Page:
Before the service on Sunday, we set out 54 little cups of grape juice and bits of pita bread. 54 was a bit of an optimistic number for a congregation that hovers between 20 and 40 on any given Sunday, but in such cases I suppose it’s always better to be optimistic. Instead of sitting in our usual rows of metal folding chairs, we set up eight round tables, seven chairs around each one. Surprisingly, there were very few empty seats.
This is how my church celebrated our sixth birthday. Last year there was a party, but this year there were donuts and round tables and grape juice and pita bread, and 46 people sitting around the tables in metal folding chairs.
This church has been a part of me and I a part of it for about three and a half of those six years, since a cold Sunday in February when I first walked through the doors of the Chicago school building where we meet.
At some point, I’m sure we expected more. We expected to outgrow our school cafeteria, to find a permanent building, to have bigger ministries, to set up sound equipment that doesn’t get pushed in and out the door on carts each week, to have more than 46 people gathered around round tables and folding chairs and little cups of grape juice and bits of pita bread.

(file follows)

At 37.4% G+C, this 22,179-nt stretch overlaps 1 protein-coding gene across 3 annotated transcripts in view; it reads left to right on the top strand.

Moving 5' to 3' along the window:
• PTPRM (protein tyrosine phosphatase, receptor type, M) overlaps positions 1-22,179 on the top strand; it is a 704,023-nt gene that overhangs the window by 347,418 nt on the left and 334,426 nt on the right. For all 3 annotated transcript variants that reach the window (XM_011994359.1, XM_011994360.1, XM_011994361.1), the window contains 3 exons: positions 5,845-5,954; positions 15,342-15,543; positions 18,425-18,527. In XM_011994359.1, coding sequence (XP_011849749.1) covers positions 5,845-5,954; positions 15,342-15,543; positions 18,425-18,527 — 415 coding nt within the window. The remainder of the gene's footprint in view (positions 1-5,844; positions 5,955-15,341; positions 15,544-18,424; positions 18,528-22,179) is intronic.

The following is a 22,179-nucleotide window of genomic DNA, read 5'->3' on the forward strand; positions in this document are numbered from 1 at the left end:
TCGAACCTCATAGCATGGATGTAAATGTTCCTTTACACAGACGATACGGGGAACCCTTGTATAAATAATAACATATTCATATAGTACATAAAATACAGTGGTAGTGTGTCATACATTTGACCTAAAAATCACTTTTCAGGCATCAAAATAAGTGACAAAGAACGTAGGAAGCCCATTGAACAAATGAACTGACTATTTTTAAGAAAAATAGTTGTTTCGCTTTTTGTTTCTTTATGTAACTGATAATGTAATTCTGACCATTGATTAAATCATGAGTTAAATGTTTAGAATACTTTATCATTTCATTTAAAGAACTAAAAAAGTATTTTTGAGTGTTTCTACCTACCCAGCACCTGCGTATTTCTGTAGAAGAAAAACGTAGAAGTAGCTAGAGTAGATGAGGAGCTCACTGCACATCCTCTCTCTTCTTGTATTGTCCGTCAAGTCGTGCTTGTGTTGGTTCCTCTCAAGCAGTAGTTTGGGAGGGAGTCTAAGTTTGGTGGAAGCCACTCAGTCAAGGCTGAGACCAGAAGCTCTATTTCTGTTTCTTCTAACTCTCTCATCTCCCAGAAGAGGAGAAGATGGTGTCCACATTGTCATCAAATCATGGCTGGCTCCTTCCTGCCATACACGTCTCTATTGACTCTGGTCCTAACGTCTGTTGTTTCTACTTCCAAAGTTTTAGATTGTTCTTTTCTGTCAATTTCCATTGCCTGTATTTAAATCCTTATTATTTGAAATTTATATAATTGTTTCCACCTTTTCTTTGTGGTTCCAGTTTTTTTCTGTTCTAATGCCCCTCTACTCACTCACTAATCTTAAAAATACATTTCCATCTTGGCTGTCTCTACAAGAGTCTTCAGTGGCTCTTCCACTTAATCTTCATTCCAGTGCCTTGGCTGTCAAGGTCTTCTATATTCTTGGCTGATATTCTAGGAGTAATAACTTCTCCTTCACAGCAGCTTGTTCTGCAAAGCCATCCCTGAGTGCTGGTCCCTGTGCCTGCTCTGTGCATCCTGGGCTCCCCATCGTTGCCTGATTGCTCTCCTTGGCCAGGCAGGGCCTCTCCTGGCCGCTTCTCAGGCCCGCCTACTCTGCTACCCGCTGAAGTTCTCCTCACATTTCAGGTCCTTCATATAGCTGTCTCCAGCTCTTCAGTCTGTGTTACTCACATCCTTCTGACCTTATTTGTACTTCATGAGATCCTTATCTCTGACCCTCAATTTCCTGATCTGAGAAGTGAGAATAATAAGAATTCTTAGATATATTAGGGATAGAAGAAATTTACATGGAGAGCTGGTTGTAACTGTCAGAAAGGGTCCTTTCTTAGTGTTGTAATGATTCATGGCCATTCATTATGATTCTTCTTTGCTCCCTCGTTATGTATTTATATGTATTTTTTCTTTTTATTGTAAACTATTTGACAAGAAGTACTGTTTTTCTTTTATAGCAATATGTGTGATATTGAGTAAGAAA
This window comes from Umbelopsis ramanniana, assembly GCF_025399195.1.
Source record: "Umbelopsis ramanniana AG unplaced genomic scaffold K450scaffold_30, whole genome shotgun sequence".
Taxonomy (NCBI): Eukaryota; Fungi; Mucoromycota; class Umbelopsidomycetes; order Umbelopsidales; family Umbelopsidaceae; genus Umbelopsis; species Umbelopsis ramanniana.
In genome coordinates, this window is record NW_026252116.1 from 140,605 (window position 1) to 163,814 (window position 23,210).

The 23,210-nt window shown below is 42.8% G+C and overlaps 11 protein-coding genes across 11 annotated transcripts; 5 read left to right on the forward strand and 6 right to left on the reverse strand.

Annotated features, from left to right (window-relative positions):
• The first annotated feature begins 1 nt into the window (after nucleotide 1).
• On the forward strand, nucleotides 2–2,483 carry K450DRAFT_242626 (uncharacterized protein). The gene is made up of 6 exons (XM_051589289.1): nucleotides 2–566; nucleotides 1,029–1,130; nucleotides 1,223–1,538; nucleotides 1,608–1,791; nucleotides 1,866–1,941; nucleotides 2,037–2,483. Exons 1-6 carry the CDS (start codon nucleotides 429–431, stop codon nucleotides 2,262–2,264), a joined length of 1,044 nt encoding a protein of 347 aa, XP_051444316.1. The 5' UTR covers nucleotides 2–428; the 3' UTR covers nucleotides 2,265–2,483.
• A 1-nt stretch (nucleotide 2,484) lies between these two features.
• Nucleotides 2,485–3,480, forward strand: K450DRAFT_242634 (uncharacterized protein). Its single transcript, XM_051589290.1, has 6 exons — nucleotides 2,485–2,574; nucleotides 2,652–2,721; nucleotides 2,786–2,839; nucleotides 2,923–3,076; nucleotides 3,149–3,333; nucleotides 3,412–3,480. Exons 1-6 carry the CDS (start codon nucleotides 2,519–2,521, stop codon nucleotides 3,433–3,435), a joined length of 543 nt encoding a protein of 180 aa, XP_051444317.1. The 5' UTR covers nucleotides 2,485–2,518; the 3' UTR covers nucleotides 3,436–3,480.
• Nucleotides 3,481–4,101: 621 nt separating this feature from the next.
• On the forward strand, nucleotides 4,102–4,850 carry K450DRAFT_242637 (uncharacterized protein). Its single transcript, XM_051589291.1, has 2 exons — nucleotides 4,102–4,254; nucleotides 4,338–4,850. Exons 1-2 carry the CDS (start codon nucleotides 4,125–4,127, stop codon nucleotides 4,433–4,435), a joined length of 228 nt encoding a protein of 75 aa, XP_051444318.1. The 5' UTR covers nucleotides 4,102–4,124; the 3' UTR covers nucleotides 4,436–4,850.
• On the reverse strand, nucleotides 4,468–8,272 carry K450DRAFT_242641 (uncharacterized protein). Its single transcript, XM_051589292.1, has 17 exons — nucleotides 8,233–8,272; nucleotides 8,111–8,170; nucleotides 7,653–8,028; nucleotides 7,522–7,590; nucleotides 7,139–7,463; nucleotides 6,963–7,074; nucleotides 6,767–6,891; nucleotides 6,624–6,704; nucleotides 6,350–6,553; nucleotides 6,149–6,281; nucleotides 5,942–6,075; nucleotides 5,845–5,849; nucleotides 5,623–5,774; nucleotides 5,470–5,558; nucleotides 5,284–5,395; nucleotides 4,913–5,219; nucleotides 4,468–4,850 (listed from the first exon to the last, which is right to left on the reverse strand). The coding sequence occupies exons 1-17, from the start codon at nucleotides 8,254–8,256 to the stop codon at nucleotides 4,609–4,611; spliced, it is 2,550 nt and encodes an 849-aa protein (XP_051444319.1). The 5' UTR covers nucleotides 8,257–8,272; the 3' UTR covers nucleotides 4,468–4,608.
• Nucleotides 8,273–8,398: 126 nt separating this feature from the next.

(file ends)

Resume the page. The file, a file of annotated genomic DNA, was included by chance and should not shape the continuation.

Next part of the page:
Sometimes I’m just tired of praying for miracles that never happen. I’m tired of praying for the seats to fill up and for all the cancer to be cured and for the bank account to have a positive number and for all of us to feel like we’re doing this right. I can’t fully explain why, even though I’m barely holding onto faith at all, I still show up every week. I still show up and set up sound equipment and sing the same songs with the same people each week.
We thought there would be something more, but instead we have 46 people gathered together, saying “this is the body of Christ, broken for you.” We have 46 Republicans and Democrats and children and adults and senior citizens all sitting together at eight folding tables.
There’s something so un-sexy about expecting something more, but showing up anyway. I know it’s counterintuitive to be a part of a church that’s not growing, because it goes against everything we’ve been taught. We’re supposed to reach the world and expand the kingdom and show the fruit of our efforts. If we’re teaching the Word of God, they say (whoever they are), people will come to hear it.
But it seems fitting in a way to be in a community of people who keep doing this church thing even when it seems like treading water. It’s hard, but we show up anyway. We come for mediocre coffee in paper cups and donuts and grape juice and pita bread, and we keep praying for God to show up in the midst of it all.